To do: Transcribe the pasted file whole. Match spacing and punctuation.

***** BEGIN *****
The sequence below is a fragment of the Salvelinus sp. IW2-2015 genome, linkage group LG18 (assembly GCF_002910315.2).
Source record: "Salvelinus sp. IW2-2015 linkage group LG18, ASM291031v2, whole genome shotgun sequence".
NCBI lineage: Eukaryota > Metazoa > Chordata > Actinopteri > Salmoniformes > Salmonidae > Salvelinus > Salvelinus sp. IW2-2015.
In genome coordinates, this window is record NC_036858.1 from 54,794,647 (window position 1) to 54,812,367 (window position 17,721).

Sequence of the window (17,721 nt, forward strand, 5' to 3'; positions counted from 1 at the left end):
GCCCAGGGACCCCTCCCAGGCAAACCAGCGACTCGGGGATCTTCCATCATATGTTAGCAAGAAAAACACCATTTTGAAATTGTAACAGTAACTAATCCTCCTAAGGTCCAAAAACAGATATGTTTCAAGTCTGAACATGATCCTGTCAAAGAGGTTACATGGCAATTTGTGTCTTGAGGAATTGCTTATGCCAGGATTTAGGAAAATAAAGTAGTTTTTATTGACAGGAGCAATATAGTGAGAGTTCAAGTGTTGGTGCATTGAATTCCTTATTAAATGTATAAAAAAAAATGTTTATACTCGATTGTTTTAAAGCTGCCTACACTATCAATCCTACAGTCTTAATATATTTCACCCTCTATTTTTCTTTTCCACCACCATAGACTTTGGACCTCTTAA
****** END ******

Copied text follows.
The sequence below is a fragment of the Salvelinus sp. IW2-2015 genome, linkage group LG18 (assembly GCF_002910315.2).
Source record: "Salvelinus sp. IW2-2015 linkage group LG18, ASM291031v2, whole genome shotgun sequence".
NCBI lineage: Eukaryota > Metazoa > Chordata > Actinopteri > Salmoniformes > Salmonidae > Salvelinus > Salvelinus sp. IW2-2015.
In genome coordinates, this window is record NC_036858.1 from 54,794,647 (window position 1) to 54,812,367 (window position 17,721).

Sequence of the window (17,721 nt, forward strand, 5' to 3'; positions counted from 1 at the left end):
GCCCAGGGACCCCTCCCAGGCAAACCAGCGACTCGGGGATCTTCCATCATATGTTAGCAAGAAAAACACCATTTTGAAATTGTAACAGTAACTAATCCTCCTAAGGTCCAAAAACAGATATGTTTCAAGTCTGAACATGATCCTGTCAAAGAGGTTACATGGCAATTTGTGTCTTGAGGAATTGCTTATGCCAGGATTTAGGAAAATAAAGTAGTTTTTATTGACAGGAGCAATATAGTGAGAGTTCAAGTGTTGGTGCATTGAATTCCTTATTAAATGTATAAAAAAAAATGTTTATACTCGATTGTTTTAAAGCTGCCTACACTATCAATCCTACAGTCTTAATATATTTCACCCTCTATTTTTCTTTTCCACCACCATAGACTTTGGACCTCTTAA